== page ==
How Does a Lapse in Car Insurance Coverage Affect Rates?

How Does a Lapse in Car Insurance Coverage Affect Rates?

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Having a lapse in your car insurance automatically pegs you as a potential risk to insurance companies. For insurers, this type of risky behavior increases your likelihood of getting into a car accident.

As a result of a lapse in coverage, your insurer will likely raise your rates. Based on our analysis, drivers with a coverage lapse of 30 days or less saw an 8% average car insurance rate increase. And those with a coverage lapse greater than 30 days saw an average premium increase of 35%.

Given that you'll likely pay a hefty markup for car insurance if you let your policy lapse, it's essential to avoid having a break in coverage — even if you're just maintaining the absolute minimum coverage amount.

We always recommend that drivers compare quotes from multiple insurers to find your best rates for car insurance.

How much will auto insurance rates increase after a lapse?

The penalty for a car insurance lapse is fairly small if the lapse is short (an 8% increase in premiums for a lapse under 30 days) but is much higher if your lapse is longer (a 35% increase for 31 days or more).

To get an idea of how much rates would increase, we collected quotes from three top national insurers: Allstate, State Farm and USAA. Our sample profiles included drivers who still have current insurance and those who have let their policy lapse in increasing 15-day increments, up to 60 days.

How much will an insurance lapse affect my rates?

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The results show the importance of getting back on an auto insurance policy as soon as your old plan ends. Unsurprisingly, the longer you wait to put your insurance policy back into effect, the higher the penalty you'll pay.

There appears to be a small penalty for drivers with a lapsed policy of fewer than 30 days, but if you let the lapse go on for longer, the penalty can dramatically rise to an average increase of about 35% per year. That can translate to hundreds of dollars that you could overpay.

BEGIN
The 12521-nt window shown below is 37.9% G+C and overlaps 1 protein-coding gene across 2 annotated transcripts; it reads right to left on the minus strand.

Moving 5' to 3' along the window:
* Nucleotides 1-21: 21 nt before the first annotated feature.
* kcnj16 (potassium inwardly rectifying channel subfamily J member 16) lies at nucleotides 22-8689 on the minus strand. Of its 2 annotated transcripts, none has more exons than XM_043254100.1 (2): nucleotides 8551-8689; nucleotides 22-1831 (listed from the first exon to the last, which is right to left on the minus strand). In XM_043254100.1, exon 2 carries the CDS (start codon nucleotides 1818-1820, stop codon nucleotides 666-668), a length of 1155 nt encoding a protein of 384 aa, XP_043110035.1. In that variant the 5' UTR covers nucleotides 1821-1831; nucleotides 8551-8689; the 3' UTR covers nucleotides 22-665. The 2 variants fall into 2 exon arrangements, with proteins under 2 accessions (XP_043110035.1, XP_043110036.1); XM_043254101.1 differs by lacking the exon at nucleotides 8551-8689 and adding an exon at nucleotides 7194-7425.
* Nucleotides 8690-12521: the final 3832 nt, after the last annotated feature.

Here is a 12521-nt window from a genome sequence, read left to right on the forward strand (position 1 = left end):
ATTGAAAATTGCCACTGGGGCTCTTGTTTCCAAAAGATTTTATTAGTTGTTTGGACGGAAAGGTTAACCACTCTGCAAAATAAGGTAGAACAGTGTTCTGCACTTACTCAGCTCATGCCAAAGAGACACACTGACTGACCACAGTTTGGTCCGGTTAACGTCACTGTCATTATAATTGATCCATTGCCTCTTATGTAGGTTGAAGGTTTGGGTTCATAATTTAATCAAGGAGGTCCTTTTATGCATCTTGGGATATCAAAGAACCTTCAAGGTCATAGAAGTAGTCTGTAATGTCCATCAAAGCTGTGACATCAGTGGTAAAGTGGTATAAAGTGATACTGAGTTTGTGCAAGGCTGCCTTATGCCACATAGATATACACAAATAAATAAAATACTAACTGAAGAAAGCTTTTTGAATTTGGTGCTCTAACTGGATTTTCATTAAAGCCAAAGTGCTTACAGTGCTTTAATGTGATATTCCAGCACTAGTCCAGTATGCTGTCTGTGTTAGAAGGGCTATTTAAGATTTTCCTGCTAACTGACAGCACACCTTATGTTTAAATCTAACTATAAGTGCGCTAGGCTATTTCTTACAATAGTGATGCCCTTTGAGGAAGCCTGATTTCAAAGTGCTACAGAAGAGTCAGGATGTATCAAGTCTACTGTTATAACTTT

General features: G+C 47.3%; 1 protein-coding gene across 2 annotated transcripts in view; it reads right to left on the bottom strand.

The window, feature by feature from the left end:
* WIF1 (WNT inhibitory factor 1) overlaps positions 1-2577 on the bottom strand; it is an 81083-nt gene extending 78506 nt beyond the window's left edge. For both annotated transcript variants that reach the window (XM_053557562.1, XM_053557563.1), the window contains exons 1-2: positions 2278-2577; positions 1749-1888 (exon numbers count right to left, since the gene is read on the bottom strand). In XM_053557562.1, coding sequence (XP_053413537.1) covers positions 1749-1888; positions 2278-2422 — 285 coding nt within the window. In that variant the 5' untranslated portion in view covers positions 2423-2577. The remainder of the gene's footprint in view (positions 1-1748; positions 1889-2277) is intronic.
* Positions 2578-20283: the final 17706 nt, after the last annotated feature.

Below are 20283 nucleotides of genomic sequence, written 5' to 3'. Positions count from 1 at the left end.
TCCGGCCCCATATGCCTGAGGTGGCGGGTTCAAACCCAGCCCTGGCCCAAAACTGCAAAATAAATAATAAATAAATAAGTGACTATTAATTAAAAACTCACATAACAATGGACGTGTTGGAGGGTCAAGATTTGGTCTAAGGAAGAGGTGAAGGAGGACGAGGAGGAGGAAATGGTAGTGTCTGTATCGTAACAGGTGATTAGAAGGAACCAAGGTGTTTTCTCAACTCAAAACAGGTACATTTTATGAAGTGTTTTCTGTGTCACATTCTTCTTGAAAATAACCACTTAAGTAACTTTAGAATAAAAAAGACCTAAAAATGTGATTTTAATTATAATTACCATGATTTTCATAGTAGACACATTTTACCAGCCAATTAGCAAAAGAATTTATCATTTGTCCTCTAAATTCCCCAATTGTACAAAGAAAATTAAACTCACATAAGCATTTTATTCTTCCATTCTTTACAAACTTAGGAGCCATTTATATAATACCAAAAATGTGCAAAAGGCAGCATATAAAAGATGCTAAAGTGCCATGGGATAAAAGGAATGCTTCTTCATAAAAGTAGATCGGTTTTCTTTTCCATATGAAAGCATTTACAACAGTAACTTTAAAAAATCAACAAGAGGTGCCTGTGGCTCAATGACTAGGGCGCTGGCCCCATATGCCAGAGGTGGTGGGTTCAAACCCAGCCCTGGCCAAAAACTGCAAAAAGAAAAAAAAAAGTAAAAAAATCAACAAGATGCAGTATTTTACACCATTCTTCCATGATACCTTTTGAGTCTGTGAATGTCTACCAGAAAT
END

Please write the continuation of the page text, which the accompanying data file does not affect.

In our sample, USAA increased rates by the smallest amount, while State Farm had the largest penalty. However, the price you pay for car insurance is affected by a wide variety of factors, including where you live, your age and your driving history.

Note: Nonstandard insurers

It's also possible that a longer lapse will result in an insurer denying you coverage altogether, as letting your policy lapse is a sign you may be a high-risk driver.

If you're denied coverage from an insurer after a lapse, it's worthwhile to continue to shop around at other major companies before moving on to insurers that specialize in high-risk drivers. That's because many insurers that specialize in these higher-risk drivers have fewer coverage options, discounts and extras. They also sometimes have worse service when compared with companies like State Farm and Geico.

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Again, we always recommend getting quotes from multiple insurers, as comparing rates can be one of the best ways to find savings on car insurance.

What should you do if you have a lapse in coverage?

If your car insurance accidentally lapses, start by calling your current insurer. While it's not a guarantee, it's possible they can reinstate your policy with minimal consequences, especially if it's only a lapse of a few days.

If your insurer is requiring you to get a new policy, it's worth shopping around for a better price. But do so quickly — the longer you go without car insurance, the steeper the penalty will likely be once you restart it.

The one thing you should never do is drive uninsured. Driving without insurance is dangerous and illegal. Consequences vary by state, but common penalties for driving while uninsured including losing your license and having your car impounded. If you're involved in a crash while driving uninsured, you could even face jail time. If you are uninsured and need to drive your car, you need to get back onto an insurance policy.

Of course, this is easier said than done if you're unable to make your car insurance payment. We always recommend checking with multiple insurers to find an affordable rate. You may be able to save even more by qualifying for extra discounts or by lowering the amount of coverage you have.

Best insurers for lapsed car insurance coverage

We found among our sample insurers that USAA had the lowest change in rates for a driver with an insurance lapse, as well as the lowest prices overall — a driver with a 60-day policy lapse may see an increase as small as 9% with USAA.

Insurers with the lowest rates for lapsed coverage

On the other hand, Allstate, while the most expensive option overall for our sample driver, didn't raise rates at all for a 15- or 30-day lapse. This is why shopping around for the lowest rate is essential when buying car insurance.

Days since lapse
0
15
30
45
60
Allstate$4,381$4,381$4,381$5,670$5,670
State Farm$2,149$2,693$2,693$3,432$3,432
USAA$1,166$1,272$1,272$1,272$1,272